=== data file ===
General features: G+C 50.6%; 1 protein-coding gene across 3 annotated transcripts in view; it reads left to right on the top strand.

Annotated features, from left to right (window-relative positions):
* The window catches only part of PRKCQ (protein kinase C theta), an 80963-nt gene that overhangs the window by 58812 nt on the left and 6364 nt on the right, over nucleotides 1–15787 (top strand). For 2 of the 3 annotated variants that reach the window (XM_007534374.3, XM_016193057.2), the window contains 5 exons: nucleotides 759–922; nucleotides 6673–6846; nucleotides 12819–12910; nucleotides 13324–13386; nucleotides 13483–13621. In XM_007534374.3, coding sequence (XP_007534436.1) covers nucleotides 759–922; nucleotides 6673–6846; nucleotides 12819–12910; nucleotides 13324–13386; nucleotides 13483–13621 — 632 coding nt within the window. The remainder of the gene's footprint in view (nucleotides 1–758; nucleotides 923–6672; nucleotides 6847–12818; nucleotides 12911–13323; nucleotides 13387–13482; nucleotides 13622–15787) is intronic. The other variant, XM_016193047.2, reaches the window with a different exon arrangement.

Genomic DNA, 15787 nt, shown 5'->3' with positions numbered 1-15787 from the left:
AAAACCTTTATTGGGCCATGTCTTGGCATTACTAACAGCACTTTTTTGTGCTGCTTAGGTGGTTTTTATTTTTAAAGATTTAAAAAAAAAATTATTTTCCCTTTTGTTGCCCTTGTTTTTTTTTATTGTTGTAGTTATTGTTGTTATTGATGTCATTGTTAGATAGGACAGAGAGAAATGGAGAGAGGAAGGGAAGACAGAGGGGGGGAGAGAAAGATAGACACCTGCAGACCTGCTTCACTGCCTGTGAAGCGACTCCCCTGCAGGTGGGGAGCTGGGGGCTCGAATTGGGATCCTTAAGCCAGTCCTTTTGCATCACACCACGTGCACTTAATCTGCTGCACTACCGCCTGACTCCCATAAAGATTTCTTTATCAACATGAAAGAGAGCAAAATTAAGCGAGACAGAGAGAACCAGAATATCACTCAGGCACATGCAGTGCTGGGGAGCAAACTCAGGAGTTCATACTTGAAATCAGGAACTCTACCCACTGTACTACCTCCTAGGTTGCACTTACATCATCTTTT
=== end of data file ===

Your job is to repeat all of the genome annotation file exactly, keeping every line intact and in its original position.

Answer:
General features: G+C 50.6%; 1 protein-coding gene across 3 annotated transcripts in view; it reads left to right on the top strand.

Annotated features, from left to right (window-relative positions):
* The window catches only part of PRKCQ (protein kinase C theta), an 80963-nt gene that overhangs the window by 58812 nt on the left and 6364 nt on the right, over nucleotides 1–15787 (top strand). For 2 of the 3 annotated variants that reach the window (XM_007534374.3, XM_016193057.2), the window contains 5 exons: nucleotides 759–922; nucleotides 6673–6846; nucleotides 12819–12910; nucleotides 13324–13386; nucleotides 13483–13621. In XM_007534374.3, coding sequence (XP_007534436.1) covers nucleotides 759–922; nucleotides 6673–6846; nucleotides 12819–12910; nucleotides 13324–13386; nucleotides 13483–13621 — 632 coding nt within the window. The remainder of the gene's footprint in view (nucleotides 1–758; nucleotides 923–6672; nucleotides 6847–12818; nucleotides 12911–13323; nucleotides 13387–13482; nucleotides 13622–15787) is intronic. The other variant, XM_016193047.2, reaches the window with a different exon arrangement.

Genomic DNA, 15787 nt, shown 5'->3' with positions numbered 1-15787 from the left:
AAAACCTTTATTGGGCCATGTCTTGGCATTACTAACAGCACTTTTTTGTGCTGCTTAGGTGGTTTTTATTTTTAAAGATTTAAAAAAAAAATTATTTTCCCTTTTGTTGCCCTTGTTTTTTTTTATTGTTGTAGTTATTGTTGTTATTGATGTCATTGTTAGATAGGACAGAGAGAAATGGAGAGAGGAAGGGAAGACAGAGGGGGGGAGAGAAAGATAGACACCTGCAGACCTGCTTCACTGCCTGTGAAGCGACTCCCCTGCAGGTGGGGAGCTGGGGGCTCGAATTGGGATCCTTAAGCCAGTCCTTTTGCATCACACCACGTGCACTTAATCTGCTGCACTACCGCCTGACTCCCATAAAGATTTCTTTATCAACATGAAAGAGAGCAAAATTAAGCGAGACAGAGAGAACCAGAATATCACTCAGGCACATGCAGTGCTGGGGAGCAAACTCAGGAGTTCATACTTGAAATCAGGAACTCTACCCACTGTACTACCTCCTAGGTTGCACTTACATCATCTTTT